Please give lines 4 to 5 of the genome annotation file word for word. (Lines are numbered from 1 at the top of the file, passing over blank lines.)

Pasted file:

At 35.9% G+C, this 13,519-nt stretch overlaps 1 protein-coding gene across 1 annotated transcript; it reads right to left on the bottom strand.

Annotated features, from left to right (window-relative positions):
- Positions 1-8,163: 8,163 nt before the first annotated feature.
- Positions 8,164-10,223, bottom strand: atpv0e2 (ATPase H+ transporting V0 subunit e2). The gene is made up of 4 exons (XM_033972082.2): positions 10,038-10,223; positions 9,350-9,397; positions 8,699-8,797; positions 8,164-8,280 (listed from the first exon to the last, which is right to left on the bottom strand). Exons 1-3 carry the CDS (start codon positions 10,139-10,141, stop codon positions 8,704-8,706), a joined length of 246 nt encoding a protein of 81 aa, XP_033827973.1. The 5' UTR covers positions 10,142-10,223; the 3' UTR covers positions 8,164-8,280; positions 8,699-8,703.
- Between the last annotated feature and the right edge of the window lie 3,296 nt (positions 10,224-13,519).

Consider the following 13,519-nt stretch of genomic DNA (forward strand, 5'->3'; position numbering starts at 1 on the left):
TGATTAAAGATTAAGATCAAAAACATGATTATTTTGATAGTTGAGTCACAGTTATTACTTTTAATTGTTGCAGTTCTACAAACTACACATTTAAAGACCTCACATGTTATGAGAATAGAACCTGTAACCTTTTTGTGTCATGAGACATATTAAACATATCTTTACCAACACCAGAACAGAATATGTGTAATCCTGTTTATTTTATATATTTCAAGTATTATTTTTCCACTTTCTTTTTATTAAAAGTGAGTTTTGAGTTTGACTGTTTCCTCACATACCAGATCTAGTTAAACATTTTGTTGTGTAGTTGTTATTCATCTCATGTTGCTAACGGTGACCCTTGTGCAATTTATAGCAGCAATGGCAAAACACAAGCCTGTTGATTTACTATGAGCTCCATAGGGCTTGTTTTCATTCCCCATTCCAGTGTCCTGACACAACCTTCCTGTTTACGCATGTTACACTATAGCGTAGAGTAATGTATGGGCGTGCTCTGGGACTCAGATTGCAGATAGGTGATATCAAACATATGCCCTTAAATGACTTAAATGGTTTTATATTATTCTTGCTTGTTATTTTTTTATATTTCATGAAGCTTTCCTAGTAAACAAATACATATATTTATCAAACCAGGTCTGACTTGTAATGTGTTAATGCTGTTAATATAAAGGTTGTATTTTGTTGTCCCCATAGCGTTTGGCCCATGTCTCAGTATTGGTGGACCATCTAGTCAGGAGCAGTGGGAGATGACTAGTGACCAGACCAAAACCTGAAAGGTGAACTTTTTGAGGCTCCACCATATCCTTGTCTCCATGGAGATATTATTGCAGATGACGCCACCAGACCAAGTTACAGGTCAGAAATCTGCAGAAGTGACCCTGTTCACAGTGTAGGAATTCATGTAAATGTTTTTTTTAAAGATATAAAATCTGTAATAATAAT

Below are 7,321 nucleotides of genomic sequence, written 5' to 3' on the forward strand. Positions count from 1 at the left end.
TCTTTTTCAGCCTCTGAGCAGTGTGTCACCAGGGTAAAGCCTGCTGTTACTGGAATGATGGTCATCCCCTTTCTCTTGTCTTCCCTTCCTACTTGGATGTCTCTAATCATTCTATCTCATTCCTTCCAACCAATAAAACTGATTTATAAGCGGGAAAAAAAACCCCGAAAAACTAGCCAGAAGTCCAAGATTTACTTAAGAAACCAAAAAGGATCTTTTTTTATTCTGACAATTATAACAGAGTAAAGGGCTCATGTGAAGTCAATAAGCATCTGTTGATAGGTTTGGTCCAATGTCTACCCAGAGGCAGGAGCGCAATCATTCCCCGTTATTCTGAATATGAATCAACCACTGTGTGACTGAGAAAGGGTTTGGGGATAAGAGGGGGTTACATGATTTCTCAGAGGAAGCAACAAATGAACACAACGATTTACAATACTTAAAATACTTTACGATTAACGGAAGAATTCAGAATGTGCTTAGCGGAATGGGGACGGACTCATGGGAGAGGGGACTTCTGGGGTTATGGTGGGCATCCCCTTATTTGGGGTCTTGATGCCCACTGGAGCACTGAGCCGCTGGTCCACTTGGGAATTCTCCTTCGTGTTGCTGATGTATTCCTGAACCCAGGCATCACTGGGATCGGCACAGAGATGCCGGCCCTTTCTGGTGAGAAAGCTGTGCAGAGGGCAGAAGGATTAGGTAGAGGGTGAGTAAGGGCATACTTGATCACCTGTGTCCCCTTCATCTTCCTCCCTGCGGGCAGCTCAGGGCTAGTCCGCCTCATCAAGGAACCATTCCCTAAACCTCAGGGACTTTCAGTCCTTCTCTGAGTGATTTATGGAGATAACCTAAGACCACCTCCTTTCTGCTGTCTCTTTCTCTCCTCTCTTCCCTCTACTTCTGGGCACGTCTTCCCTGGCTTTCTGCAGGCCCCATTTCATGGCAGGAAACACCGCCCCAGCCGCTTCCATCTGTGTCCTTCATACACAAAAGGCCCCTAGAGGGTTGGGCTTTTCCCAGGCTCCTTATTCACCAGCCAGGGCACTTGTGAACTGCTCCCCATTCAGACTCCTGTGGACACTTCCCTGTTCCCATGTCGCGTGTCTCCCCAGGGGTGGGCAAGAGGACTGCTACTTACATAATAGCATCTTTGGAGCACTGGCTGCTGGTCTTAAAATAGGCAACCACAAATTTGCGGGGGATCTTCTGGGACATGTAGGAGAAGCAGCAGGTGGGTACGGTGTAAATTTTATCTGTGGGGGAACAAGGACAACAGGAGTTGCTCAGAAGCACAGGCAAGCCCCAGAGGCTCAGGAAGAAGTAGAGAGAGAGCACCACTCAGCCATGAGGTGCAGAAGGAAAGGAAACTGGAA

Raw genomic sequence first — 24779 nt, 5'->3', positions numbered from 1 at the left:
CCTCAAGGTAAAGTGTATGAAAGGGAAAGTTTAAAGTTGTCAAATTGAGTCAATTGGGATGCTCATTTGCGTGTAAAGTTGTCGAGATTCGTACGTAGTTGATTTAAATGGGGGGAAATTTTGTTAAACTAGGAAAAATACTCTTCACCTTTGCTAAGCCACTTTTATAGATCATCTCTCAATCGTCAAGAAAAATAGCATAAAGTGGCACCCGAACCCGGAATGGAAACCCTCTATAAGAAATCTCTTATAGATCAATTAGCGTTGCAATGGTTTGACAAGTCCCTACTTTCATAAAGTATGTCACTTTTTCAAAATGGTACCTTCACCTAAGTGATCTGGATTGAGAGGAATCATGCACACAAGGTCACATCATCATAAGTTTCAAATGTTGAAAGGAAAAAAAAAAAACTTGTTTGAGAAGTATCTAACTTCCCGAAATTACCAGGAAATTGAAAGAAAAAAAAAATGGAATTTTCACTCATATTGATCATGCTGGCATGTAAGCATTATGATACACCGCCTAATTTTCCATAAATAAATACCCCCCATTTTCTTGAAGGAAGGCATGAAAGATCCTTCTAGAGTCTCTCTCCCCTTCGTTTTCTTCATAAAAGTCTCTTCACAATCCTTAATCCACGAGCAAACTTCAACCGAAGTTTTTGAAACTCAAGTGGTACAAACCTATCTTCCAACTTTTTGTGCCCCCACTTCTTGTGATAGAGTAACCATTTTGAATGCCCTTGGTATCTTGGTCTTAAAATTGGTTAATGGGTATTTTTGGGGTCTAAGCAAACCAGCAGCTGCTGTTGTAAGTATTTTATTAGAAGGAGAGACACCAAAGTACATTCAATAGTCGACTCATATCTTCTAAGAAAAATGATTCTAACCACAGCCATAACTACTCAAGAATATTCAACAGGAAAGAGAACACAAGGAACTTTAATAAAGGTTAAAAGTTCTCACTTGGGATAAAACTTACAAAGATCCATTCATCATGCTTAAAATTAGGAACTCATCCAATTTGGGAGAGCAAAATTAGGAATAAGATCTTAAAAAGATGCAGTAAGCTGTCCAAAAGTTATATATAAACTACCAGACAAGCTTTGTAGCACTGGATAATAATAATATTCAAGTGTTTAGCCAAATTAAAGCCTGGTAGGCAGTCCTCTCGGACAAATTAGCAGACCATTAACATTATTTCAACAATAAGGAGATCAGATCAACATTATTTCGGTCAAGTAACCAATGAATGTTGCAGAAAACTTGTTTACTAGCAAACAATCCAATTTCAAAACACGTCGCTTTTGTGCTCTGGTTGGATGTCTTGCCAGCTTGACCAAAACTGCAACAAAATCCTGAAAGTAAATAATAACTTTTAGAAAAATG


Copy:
- Positions 8,164-10,223, bottom strand: atpv0e2 (ATPase H+ transporting V0 subunit e2). The gene is made up of 4 exons (XM_033972082.2): positions 10,038-10,223; positions 9,350-9,397; positions 8,699-8,797; positions 8,164-8,280 (listed from the first exon to the last, which is right to left on the bottom strand). Exons 1-3 carry the CDS (start codon positions 10,139-10,141, stop codon positions 8,704-8,706), a joined length of 246 nt encoding a protein of 81 aa, XP_033827973.1. The 5' UTR covers positions 10,142-10,223; the 3' UTR covers positions 8,164-8,280; positions 8,699-8,703.
- Between the last annotated feature and the right edge of the window lie 3,296 nt (positions 10,224-13,519).